Gentlemen, I thank you again for the honour you have done me, and sincerely reciprocate the good wishes you have so kindly expressed this evening. (Loud Cheers.)
8 thoughts on “The speech by Sir Syed Ahmad Khan at the inauguration of Muhammadan Anglo Oriental College (AMU) on 8 January, 1877”
The message is quite clear for partition of the country by Sir Syed Ahmad .However it could not take place due to the strong feelings of Nationalism upto 1930 or so .Later it became very clear and the country was partitioned in 1947
He preferred to be an employee of the East India Company even during Mughal Dynasty upto 1857. and remained faithful to his masters in the British Raj till his death in 1898.
Butchery of the sons of Bahadur Shah Zafar and his deportation to Burma did not move him, because of his nearness and pro British love,,as if Britishers would never leave the country ,and rule for ever,
Truth never hidden for long.,
More colleges and universities bear his name in Pakistan now after partition of the country in 1947 ,and probably none in India. He whole heartily worked for the British and partition of the country as is quite clear from his address.
Britishers could not find a better person than him in India to help them in their rule.
In appreciation of his sincerety .Britishers conferred upon him the title SIR in 1867,so soon. after the end of Mughal Rule in 1857.overhere.I wonder any other Indian would have accepted the title.at all at that time.
The unity, Hindus and Muslims shown in 1857 was finished for ever.
However Hindus did participate in contributing money,land on lease, etc in his zeal of spreading modern education in Muslims-a very noble cause, in establishing MAO and later AMU. which was misused in creating Pakistan in1947.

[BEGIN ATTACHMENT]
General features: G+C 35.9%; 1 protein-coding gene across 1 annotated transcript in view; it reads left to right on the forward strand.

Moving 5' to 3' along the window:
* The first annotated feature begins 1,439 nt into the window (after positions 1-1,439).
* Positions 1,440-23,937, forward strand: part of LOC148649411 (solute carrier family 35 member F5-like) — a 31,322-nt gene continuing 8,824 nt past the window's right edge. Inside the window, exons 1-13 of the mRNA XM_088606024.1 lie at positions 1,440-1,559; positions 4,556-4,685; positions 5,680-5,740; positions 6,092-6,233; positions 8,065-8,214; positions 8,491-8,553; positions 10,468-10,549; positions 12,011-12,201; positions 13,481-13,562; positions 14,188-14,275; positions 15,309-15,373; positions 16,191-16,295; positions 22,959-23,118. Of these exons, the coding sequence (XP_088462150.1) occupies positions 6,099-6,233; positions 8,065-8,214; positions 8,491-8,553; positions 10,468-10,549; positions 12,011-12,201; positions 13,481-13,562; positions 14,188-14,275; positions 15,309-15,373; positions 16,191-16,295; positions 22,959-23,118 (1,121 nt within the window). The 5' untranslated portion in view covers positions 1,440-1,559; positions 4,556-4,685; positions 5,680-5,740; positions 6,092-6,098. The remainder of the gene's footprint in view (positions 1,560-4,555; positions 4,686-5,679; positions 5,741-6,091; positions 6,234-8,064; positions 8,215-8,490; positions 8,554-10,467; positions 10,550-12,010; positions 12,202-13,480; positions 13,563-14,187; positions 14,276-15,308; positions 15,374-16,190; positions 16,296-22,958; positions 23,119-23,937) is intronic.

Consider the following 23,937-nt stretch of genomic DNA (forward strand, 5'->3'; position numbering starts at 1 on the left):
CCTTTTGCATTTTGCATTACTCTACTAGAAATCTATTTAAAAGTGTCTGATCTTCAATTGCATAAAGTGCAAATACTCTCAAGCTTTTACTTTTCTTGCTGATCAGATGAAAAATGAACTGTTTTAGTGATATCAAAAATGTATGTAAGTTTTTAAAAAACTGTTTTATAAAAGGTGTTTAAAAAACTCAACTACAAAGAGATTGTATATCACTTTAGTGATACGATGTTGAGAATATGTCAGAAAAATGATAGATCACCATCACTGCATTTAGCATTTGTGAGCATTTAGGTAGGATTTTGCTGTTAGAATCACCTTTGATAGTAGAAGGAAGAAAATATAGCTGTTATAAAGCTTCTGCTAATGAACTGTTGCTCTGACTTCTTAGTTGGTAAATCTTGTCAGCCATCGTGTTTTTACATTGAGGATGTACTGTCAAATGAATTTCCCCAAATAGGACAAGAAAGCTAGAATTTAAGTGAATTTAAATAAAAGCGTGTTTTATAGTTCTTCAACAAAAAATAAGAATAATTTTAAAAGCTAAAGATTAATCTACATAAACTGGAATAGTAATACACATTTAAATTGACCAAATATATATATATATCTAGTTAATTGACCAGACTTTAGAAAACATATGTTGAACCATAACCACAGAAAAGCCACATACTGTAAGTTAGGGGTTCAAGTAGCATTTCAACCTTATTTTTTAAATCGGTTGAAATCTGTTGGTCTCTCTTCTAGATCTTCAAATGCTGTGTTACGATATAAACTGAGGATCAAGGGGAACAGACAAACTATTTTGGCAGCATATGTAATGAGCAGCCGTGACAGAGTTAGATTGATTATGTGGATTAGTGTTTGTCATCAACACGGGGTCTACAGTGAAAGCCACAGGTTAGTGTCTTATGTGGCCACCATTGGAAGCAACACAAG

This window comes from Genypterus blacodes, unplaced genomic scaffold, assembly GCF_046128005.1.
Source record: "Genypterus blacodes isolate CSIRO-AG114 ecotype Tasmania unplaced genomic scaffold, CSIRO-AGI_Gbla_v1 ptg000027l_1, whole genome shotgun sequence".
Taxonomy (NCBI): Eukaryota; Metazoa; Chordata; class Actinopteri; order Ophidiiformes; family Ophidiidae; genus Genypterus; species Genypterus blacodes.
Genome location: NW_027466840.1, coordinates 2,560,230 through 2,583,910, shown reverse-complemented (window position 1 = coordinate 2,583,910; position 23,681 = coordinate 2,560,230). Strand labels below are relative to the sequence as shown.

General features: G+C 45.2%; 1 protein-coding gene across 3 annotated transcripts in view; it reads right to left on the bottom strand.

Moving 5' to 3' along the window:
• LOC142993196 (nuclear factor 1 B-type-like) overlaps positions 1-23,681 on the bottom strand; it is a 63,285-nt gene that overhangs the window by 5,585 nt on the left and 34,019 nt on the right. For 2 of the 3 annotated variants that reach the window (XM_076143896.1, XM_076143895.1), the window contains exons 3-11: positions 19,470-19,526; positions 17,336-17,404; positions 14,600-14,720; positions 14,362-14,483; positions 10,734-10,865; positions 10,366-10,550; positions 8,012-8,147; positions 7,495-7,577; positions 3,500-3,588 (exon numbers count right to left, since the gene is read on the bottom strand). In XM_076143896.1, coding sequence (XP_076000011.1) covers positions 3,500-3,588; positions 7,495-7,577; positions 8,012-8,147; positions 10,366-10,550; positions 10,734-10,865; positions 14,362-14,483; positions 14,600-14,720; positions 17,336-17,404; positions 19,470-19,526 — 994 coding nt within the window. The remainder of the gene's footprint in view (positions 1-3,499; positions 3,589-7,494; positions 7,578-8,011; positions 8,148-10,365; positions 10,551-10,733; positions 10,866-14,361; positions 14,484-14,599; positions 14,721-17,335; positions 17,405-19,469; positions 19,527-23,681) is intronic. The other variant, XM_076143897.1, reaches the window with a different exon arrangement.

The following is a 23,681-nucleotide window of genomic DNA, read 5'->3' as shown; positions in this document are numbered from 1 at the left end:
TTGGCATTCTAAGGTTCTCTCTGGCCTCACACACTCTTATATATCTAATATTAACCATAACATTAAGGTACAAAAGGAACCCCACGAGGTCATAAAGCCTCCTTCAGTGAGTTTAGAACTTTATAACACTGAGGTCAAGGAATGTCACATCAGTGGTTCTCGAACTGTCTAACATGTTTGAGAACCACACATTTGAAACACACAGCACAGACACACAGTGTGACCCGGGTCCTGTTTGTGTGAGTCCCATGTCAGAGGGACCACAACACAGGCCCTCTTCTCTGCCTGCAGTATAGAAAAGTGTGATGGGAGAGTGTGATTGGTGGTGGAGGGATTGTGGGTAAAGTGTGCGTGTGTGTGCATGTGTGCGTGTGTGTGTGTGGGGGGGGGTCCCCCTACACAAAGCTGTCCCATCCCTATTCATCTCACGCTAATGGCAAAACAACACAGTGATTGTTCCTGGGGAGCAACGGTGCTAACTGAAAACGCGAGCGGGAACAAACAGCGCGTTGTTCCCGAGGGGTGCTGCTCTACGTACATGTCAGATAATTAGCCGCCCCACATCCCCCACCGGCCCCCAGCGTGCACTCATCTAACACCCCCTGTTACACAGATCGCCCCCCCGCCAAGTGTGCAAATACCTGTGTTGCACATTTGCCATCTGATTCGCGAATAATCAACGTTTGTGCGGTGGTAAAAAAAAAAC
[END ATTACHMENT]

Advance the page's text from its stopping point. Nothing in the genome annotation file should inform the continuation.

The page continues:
The present day university should do some soul searching ,
Why, it is celebrating Sir Syed Day every year.
It should stop now
.People can not be befooled any longer.
Sir Syed Ahmad’s message given on the website “Heritage walk
of AMU” must be removed, from there.
It does not give the correct picture of him.
His dead body lying in the amu mosque should be sent to Pakistan.
While going through the website “Heritage walk of the AMU” I have given certain comments.
Those comments have not been published so far.
All should be published with out delay.
Enough time has passed.
A large number of people, almost 120 ,which includes former Nawabs , Nizams and local Hindu Zamidars have contributed in cash ,land and construction work in the setting up Mohammadan Anglo OrientalCollege (MAO),which later became Aligarh Muslim University(AMU),
The main campus of the AMU was built on a land procured from the British Govt-the masters .Masters were clever enough to get their names embedded over those buildings-Like STRECHY HALLr ,Not only that the Masters also appointed their own people as Principals,Head Masters,Professors,so that nothing goes wrong against them, and would be in trouble again as faced by them in 1857.
Names of local Hindu Zamidars are no where, .There contributions should also be acknowledged. What wrong have they committed.,
The university is planning a secomd Time Capsule.
Please send me complete details about it, to know, what material is going inside the capsule.
Mohemmadan Anglo Oriental College (AMU) is more or less is analogous to Launching pad.
Sir Syed Ahmad’s eloquent and impressive speech to the students there and his launching pad ready to take off ,
God wished something otherwise.He died in 1898.
Now in 1947, another more clever, sharp and ,brilliant person M.A.Jinnah comes to play the game and played it very well using the same launching pad ,same techniques as used by Sir Syed Ahmad, and achieved Pakistan.
Had there been no launching pad there ,I wonder, M.A.Jinnah would have ever achieved Pakistan.
We daily hear the word launching pad used by terrorist on the TV unit.
What was destined,had happened.
Consequences of which are painful to narrate. Blood starts oozing out from the heart